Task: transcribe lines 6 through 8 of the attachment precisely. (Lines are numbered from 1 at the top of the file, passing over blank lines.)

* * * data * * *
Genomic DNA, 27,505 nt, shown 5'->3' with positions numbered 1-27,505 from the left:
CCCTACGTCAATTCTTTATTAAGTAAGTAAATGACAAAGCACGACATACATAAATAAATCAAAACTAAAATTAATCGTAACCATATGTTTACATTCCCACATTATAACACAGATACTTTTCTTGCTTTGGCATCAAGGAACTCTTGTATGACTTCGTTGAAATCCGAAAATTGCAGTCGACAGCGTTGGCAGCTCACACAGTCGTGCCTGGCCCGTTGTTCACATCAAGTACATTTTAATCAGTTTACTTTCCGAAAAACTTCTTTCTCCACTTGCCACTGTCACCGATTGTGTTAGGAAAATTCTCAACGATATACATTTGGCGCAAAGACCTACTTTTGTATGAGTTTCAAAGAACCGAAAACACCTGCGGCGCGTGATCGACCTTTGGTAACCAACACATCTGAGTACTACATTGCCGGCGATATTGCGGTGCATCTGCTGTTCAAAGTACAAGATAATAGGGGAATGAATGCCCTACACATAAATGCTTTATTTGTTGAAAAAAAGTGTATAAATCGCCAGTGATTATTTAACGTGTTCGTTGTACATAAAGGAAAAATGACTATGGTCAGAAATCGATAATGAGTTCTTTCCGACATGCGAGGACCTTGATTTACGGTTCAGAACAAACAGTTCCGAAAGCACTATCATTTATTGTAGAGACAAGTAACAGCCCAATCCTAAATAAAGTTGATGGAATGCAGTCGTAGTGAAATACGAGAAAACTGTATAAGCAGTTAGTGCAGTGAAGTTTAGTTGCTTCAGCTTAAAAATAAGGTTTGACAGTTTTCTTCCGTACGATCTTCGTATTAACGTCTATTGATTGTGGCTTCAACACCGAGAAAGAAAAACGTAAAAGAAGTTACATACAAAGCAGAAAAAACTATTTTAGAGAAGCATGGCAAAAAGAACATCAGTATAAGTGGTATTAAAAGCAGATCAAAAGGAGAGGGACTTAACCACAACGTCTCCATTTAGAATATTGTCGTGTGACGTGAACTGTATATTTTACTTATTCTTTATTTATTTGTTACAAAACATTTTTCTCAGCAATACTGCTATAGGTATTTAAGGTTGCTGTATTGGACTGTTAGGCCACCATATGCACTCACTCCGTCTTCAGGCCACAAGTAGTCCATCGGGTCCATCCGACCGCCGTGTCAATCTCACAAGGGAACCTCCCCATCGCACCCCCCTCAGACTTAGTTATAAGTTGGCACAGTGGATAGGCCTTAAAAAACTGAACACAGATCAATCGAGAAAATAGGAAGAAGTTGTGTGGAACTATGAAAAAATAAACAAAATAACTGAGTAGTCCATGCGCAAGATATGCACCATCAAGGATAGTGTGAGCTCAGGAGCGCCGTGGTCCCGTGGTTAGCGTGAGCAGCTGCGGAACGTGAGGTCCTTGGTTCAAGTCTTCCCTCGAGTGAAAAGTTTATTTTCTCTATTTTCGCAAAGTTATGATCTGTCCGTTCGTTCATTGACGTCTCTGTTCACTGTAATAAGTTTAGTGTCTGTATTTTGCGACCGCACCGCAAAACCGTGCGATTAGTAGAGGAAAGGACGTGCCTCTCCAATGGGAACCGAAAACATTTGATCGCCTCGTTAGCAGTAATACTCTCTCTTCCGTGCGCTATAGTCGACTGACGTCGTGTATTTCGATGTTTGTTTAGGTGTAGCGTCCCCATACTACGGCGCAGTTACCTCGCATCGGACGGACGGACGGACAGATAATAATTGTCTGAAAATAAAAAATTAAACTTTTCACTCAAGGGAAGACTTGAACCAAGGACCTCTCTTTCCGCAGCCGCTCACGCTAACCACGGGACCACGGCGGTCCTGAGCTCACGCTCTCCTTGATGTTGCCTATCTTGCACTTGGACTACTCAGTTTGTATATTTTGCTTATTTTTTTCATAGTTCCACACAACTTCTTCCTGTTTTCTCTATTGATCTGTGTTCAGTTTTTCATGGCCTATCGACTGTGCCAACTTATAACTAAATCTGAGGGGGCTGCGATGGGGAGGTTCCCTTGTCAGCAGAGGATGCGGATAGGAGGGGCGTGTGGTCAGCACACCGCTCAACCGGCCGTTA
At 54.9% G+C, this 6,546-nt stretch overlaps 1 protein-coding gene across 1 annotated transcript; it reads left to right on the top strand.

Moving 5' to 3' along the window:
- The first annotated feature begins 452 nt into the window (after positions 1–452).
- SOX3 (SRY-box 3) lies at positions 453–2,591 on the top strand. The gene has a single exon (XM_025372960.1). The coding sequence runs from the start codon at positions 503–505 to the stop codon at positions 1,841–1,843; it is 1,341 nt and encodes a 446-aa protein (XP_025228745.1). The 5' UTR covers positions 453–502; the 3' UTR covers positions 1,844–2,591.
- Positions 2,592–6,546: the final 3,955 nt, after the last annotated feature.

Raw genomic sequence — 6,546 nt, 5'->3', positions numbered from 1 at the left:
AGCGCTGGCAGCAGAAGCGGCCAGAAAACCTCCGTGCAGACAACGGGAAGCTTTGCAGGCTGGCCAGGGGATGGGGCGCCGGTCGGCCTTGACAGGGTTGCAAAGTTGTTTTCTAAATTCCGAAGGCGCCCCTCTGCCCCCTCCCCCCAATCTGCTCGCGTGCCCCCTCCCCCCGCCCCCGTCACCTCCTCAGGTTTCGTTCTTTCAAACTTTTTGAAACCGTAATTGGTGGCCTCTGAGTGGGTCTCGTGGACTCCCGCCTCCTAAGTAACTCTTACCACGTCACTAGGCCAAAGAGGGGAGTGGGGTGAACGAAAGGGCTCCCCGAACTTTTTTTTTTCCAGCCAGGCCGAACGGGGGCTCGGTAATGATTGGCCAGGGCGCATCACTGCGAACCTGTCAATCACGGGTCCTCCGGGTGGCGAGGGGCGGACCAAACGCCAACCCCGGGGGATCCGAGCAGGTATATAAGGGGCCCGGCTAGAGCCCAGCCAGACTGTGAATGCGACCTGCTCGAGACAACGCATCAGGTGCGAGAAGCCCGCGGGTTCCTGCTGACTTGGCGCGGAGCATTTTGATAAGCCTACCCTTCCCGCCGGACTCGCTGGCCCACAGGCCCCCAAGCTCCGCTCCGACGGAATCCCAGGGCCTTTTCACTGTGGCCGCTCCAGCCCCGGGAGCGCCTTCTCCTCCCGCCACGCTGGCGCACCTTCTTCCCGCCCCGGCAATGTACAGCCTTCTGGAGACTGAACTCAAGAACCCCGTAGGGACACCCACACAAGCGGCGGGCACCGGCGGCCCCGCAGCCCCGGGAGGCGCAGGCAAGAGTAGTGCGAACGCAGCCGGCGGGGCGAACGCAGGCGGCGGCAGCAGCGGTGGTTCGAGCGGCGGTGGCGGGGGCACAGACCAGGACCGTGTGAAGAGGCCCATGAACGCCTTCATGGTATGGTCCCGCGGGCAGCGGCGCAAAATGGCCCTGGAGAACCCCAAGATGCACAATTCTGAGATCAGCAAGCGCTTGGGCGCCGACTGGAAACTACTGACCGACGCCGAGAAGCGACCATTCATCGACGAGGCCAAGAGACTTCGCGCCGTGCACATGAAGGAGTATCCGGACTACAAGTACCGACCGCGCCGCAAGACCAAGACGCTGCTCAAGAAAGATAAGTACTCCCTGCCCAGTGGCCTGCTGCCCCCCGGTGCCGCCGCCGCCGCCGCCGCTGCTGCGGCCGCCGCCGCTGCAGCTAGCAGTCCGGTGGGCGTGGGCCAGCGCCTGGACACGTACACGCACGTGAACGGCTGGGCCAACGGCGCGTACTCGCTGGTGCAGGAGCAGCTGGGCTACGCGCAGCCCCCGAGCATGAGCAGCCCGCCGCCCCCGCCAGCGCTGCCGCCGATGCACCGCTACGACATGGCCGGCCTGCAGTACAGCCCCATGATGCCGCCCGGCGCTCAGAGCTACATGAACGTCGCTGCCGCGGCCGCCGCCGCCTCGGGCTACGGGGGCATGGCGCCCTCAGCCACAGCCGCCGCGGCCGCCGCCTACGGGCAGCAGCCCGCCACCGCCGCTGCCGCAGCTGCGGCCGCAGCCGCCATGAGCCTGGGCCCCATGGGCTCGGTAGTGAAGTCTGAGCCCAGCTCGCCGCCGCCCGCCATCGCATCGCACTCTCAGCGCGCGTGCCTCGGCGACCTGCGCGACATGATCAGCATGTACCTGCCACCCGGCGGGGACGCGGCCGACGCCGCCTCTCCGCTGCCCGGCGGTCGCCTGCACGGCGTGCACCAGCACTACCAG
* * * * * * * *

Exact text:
- SOX3 (SRY-box 3) lies at positions 453–2,591 on the top strand. The gene has a single exon (XM_025372960.1). The coding sequence runs from the start codon at positions 503–505 to the stop codon at positions 1,841–1,843; it is 1,341 nt and encodes a 446-aa protein (XP_025228745.1). The 5' UTR covers positions 453–502; the 3' UTR covers positions 1,844–2,591.
- Positions 2,592–6,546: the final 3,955 nt, after the last annotated feature.

Raw genomic sequence — 6,546 nt, 5'->3', positions numbered from 1 at the left: